If you are interested in blogging or want to promote your book, please contact E. B. Davis at writerswhokill@gmail.com.


Our reason for creating WWK originated as an outlet for our love of reading and writing mystery fiction. We hope you love it, too, and will enjoy our holiday gifts to our readers with original short stories to celebrate the season. Starting on 11/16 stories by Warren Bull, Margaret S. Hamilton, Paula Gail Benson, Linda Rodriguez, KM Rockwood, Gloria Alden, and E. B. Davis will appear every Thursday into the New Year.


Our November Author Interviews: 11/8--Ellen Byron, and 11/15--Sujata Massey. Please join us in welcoming these authors to WWK.


November Saturday Bloggers: 11/4 Margaret S. Hamilton and 11/11 Cheryl Hollon.


Congratulations to our writers for the following publications:

Shari Randall's "Pets" will be included in Chesapeake Crimes: Fur, Feathers, and Felonies anthology, which will be published in 2018. In the same anthology "Rasputin," KM Rockwood's short story, will also be published. Her short story "Goldie" will be published in the Busted anthology, which will be released by Level Best Books on April 25th.


In addition, our prolific KM will have the following shorts published as well: "Making Tracks" in Passport to Murder, Bouchercon anthology, October 2017 and "Turkey Underfoot," just published, will appear in the anthology The Killer Wore Cranberry: a Fifth Course of Chaos.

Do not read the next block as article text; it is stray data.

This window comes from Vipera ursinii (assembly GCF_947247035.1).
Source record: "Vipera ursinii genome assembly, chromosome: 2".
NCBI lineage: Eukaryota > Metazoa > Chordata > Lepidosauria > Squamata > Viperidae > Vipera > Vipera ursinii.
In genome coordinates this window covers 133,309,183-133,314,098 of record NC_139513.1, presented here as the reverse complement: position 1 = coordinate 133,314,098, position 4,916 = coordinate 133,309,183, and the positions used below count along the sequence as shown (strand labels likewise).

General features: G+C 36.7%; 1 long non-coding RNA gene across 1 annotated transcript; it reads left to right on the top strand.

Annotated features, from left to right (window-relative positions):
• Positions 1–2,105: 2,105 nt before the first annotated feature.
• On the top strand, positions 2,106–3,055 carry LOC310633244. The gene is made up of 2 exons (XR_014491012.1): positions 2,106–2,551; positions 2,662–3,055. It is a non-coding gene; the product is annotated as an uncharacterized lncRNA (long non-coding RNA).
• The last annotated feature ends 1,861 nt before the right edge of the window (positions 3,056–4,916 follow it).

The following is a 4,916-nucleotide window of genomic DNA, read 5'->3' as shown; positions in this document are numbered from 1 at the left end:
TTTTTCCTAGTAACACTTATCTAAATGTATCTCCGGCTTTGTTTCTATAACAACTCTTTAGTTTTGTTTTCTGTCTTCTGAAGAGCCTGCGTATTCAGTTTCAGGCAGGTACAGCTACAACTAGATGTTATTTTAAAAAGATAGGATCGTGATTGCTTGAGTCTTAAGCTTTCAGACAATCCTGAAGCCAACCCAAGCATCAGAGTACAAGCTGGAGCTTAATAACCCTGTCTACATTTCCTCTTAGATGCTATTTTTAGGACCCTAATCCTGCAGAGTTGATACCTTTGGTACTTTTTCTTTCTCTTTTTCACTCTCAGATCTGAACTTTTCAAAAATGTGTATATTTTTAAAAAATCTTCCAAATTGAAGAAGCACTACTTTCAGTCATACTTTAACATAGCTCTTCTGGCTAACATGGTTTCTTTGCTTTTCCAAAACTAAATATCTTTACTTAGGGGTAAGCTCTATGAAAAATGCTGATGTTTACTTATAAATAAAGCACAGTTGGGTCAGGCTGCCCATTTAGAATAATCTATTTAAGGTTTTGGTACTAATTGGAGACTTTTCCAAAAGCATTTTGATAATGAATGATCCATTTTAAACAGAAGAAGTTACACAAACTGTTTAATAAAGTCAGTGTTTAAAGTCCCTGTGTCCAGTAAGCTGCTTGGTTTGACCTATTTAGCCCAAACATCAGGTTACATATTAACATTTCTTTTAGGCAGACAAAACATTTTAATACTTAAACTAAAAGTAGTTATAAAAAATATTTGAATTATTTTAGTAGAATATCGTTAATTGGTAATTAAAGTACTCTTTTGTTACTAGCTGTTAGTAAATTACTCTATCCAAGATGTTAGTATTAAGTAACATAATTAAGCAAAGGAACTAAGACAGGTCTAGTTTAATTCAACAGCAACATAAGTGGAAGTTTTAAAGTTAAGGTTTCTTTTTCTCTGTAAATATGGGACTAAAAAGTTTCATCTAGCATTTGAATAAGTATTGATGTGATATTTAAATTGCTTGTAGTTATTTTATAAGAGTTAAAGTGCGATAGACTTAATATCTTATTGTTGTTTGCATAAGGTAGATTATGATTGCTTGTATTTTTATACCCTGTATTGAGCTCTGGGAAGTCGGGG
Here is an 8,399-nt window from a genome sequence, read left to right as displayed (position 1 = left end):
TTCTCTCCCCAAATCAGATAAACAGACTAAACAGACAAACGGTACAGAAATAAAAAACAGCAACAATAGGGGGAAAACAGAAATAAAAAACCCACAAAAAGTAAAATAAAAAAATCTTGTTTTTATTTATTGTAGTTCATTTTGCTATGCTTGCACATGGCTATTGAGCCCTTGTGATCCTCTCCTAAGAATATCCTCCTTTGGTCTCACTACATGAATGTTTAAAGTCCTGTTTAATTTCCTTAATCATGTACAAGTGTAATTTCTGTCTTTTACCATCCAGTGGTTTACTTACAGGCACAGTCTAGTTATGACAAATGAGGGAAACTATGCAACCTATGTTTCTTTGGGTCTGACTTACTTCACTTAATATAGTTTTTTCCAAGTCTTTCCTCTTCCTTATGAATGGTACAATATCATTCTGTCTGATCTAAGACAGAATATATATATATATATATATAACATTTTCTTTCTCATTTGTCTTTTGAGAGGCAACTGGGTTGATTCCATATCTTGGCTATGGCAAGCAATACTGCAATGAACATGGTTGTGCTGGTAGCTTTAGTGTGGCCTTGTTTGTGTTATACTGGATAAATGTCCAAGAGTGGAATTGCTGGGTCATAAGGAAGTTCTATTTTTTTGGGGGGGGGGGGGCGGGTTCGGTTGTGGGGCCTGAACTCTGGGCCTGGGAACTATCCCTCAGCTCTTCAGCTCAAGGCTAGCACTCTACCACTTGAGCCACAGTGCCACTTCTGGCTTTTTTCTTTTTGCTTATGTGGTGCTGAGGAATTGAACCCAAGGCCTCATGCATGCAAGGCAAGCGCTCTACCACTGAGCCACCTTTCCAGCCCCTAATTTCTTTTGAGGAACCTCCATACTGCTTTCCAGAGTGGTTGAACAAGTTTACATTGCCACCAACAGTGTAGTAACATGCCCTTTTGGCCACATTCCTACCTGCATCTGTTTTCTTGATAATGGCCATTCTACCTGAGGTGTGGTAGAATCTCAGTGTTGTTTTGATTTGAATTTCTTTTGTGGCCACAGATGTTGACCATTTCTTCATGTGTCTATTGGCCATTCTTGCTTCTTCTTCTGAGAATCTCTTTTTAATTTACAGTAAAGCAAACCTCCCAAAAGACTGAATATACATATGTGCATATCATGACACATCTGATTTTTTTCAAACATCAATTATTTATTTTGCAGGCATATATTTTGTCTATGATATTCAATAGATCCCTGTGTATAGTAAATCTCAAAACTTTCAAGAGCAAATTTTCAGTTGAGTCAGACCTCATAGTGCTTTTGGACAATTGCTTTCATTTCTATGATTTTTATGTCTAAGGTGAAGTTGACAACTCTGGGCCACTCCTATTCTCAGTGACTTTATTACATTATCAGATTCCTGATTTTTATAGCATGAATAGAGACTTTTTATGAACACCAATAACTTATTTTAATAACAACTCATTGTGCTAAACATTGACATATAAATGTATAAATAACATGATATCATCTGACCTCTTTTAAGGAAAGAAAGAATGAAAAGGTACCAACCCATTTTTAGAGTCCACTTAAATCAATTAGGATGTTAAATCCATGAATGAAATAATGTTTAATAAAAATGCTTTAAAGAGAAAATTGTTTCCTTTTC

James M. Jackson's 4th book in the Seamus McCree series, Doubtful Relations, is now available. His novella "Low Tide at Tybee" appears February 7 as part of Lowcountry Crimes: Four Novellas, which is available for order.

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Thursday, August 8, 2013

OLDER AND HAPPIER



I'm enjoying being a part of Author's Alley at Malice Domestic.

In a few days I’ll be celebrating a milestone birthday. I’ll be three quarters of a century old. The good news is I will live at least another ten years according to a test I took from an article in the newspaper. That is if I don’t get hit by a meteorite or a falling tree while I’m walking in the woods. Or I don’t get tripped by one of my two cats when I’m coming down the stairs in the morning, or knocked over by Maggie, my large collie, as she enthusiastically greets me whenever I come home.

Dr. Martha Cruz of the University of San Francisco VA Medical Center is the lead author of a study that has a 12-item list of health questions that help predict changes for dying within ten years for patients aged 50 and older. The “mortality index” is designed for doctor-patient discussions about which treatments may be too risky for patients with limited life expectancy.The findings were published in the Journal of the American Medical Association. Researchers analyzed data on almost 20,000 Americans over 50 who took part in a national health survey in 1998. They tracked the participants for ten years. Nearly 6000 participants died during that time.